# pch in R

This tutorial demonstrates the use of `pch` in R.

## `pch` in R

The `pch` abbreviated as `plot character` is the standard argument used to set the character, which will be plotted in different R functions. The `pch` also can be defined as the explanatory symbol added to a plot; this explanatory text includes legends, axis labels, or titles.

The `pch` are the symbols you want to add to a plot that explains a certain thing. Here is the list of `pch` symbols with their values.

``````pch = 0 square
pch = 1 circle
pch = 2 point up triangle
pch = 3 plus
pch = 4 cross
pch = 5 diamond
pch = 6 point-down triangle
pch = 7 square cross
pch = 8 star
pch = 9 diamond plus
pch = 10 circle plus
pch = 11 up and down triangles
pch = 12 square plus
pch = 13 circle cross
pch = 14 square and down triangle
pch = 15 filled square
pch = 16 filled circle
pch = 17 point-up filled triangle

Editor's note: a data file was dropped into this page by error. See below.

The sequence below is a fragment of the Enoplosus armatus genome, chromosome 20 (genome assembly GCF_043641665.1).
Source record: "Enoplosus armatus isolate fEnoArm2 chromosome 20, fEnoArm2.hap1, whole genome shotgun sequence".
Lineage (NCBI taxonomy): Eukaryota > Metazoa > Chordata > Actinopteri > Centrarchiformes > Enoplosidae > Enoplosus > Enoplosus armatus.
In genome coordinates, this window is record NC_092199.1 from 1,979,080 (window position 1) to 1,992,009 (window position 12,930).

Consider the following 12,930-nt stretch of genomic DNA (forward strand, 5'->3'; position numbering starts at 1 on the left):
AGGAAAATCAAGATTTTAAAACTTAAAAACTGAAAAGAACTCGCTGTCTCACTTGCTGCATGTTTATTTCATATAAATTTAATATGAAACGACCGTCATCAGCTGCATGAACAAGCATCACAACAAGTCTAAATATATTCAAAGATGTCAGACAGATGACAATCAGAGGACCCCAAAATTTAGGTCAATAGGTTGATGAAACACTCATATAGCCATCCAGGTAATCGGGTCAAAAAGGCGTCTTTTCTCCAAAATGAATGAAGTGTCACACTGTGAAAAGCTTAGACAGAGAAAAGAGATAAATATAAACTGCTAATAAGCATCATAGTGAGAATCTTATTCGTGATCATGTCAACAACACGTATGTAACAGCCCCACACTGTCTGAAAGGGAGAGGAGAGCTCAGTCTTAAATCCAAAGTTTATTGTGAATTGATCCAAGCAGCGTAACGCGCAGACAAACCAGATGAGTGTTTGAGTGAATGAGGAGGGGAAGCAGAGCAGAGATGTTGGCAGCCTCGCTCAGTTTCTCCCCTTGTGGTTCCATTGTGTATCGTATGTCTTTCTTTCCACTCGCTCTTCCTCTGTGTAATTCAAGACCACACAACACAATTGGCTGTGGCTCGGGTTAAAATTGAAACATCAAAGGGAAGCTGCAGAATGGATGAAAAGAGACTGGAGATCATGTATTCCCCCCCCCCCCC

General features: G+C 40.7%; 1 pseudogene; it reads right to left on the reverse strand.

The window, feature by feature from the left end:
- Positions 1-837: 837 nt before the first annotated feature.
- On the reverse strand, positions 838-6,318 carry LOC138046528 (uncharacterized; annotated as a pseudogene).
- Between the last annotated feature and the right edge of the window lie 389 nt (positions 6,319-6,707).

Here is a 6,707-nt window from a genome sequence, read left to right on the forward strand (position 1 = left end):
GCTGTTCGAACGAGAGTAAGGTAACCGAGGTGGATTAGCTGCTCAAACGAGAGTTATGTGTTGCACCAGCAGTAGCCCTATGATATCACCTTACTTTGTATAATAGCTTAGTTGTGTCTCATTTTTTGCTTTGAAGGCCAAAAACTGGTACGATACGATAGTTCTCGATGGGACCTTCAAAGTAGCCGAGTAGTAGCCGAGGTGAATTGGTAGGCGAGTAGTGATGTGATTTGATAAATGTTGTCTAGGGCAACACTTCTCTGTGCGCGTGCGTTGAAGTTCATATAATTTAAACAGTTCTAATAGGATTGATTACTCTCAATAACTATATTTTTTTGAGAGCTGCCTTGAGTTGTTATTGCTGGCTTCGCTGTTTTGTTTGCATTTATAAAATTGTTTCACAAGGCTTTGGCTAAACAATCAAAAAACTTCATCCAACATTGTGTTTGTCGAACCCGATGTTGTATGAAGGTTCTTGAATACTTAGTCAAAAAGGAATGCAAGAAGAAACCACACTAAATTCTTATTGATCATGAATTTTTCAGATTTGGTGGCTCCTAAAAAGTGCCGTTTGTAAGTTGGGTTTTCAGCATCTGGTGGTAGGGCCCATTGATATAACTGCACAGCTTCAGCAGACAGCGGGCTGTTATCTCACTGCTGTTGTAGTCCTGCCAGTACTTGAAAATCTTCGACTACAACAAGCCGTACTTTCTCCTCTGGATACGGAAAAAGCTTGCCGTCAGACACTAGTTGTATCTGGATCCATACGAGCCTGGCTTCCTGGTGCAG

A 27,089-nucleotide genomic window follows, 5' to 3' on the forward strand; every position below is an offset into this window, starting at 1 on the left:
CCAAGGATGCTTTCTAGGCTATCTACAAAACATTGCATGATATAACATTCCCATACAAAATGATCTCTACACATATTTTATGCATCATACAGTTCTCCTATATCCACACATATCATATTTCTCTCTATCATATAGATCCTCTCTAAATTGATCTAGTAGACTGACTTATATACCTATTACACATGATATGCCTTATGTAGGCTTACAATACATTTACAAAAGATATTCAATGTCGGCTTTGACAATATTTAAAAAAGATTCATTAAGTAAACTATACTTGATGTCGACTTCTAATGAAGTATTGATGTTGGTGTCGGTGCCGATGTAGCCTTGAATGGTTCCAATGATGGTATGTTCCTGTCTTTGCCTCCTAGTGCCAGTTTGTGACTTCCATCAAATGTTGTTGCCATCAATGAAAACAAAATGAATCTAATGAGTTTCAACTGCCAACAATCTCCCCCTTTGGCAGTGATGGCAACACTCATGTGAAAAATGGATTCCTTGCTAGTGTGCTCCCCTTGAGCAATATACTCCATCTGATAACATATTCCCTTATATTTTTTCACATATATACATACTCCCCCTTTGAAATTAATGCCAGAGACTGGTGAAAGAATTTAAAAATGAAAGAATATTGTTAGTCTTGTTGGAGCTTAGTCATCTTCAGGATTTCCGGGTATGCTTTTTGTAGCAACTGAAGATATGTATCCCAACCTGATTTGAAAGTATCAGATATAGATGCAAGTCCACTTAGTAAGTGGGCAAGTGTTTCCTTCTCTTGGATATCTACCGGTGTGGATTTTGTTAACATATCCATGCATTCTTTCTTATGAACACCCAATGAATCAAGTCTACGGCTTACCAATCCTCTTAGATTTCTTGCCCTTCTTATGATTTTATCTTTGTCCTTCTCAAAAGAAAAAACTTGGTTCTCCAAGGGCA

pch = 18 filled diamond
pch = 19 solid circle
pch = 20 bullet (smaller circle)
pch = 21 filled circle blue
pch = 22 filled square blue
pch = 23 filled diamond blue
pch = 24 filled triangle point-up blue
pch = 25 filled triangle point down blue
``````

The `pch` is passed as an argument to the legend; the `pch` method will include the value from the above list. Let’s try an example for the `pch`.

``````#data
set.seed(1234)
delftstack <- data.frame(x=runif(10),y=runif(10),
color=rep(c("lightblue","red"),5),
background=rep(c("red", "lightblue"),5),
shape=rep(c(21,24),5),stringsAsFactors = FALSE)

#plot
plot(delftstack\$x,delftstack\$y,col=delftstack\$color,bg=delftstack\$background,pch=delftstack\$shape,cex=2)
points(x=0.5,y=0.5,pch=8,col="red",cex=2)

#add a legend, pt.bg is needed to fill in the background of the shape
legend(0.01,0.5,
legend = c(expression("PCH"["Example1"]),
expression("PCH"["Example2"]),
expression("PCH"["Example"])),
pch = c(21,24,8),
col = c("lightblue","red","red"),
pt.bg = c("red","lightblue"),
cex=2)
``````

The code above plots the data from the data frame, and then in legend, it tries to apply some characteristics, which also includes `pch`. See the output: